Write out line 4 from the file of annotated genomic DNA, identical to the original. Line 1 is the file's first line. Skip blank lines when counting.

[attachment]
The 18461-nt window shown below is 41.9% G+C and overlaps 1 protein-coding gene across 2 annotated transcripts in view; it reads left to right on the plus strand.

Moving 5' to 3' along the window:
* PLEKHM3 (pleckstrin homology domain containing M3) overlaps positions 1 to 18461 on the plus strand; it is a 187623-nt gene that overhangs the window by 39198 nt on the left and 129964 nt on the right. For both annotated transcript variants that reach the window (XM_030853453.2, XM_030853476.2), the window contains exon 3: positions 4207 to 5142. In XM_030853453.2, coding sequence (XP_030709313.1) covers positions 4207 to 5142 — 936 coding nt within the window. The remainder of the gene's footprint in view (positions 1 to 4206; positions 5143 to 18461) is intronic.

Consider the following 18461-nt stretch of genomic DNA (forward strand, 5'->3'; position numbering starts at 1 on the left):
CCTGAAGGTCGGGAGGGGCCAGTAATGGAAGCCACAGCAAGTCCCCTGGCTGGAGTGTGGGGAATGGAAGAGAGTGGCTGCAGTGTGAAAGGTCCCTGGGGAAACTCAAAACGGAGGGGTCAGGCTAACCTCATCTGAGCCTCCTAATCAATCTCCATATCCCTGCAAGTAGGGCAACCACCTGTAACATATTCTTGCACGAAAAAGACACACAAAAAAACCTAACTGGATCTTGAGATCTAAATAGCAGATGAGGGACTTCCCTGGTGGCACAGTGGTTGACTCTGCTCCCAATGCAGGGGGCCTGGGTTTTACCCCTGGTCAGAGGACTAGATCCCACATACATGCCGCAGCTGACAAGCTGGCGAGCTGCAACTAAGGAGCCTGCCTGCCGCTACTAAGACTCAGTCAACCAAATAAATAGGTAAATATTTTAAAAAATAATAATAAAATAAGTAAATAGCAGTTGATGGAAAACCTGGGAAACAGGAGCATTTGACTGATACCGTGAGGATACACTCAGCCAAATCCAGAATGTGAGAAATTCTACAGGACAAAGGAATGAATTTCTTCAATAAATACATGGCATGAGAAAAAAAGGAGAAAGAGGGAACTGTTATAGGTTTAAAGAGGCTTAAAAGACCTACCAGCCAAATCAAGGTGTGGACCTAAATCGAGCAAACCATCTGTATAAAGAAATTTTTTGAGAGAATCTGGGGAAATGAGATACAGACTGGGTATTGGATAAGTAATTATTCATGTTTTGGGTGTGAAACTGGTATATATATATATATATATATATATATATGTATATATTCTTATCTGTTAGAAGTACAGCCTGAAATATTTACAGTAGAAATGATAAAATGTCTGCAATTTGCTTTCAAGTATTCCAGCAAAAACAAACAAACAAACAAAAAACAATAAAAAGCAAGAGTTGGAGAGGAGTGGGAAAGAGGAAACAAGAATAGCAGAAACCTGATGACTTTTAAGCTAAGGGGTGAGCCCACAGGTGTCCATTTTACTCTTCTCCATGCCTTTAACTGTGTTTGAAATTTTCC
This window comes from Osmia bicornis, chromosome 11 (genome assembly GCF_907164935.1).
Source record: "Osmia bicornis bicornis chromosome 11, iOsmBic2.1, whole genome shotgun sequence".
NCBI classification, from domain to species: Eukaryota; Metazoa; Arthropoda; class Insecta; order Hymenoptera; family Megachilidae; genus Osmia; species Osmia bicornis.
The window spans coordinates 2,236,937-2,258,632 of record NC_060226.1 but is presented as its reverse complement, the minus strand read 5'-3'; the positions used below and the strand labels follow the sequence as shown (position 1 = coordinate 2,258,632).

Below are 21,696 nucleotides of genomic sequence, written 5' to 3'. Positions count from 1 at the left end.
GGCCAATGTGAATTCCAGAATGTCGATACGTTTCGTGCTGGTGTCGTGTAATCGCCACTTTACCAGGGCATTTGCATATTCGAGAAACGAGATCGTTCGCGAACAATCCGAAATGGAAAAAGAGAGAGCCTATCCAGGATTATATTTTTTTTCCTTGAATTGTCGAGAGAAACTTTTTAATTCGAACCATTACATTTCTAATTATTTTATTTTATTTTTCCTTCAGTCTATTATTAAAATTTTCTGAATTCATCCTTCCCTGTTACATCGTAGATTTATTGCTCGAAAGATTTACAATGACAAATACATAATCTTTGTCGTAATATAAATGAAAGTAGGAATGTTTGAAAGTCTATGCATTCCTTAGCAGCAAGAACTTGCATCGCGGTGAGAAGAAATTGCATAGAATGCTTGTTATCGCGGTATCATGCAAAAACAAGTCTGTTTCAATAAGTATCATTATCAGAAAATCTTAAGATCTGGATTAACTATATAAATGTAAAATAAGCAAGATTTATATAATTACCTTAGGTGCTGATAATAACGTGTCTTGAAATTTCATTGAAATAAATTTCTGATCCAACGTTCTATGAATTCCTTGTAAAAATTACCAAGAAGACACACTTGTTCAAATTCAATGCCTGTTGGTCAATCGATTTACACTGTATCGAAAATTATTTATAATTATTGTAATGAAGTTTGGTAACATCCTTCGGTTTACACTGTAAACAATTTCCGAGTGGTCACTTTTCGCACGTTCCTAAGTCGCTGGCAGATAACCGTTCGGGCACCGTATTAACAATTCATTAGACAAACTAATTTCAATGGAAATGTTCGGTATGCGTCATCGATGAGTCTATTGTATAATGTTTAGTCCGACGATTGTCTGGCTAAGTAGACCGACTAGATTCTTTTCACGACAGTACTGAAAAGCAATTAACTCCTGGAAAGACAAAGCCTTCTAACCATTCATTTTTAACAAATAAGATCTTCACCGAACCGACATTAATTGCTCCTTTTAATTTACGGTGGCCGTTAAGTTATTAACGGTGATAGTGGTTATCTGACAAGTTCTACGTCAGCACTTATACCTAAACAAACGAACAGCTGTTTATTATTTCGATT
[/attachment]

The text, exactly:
Consider the following 18461-nt stretch of genomic DNA (forward strand, 5'->3'; position numbering starts at 1 on the left):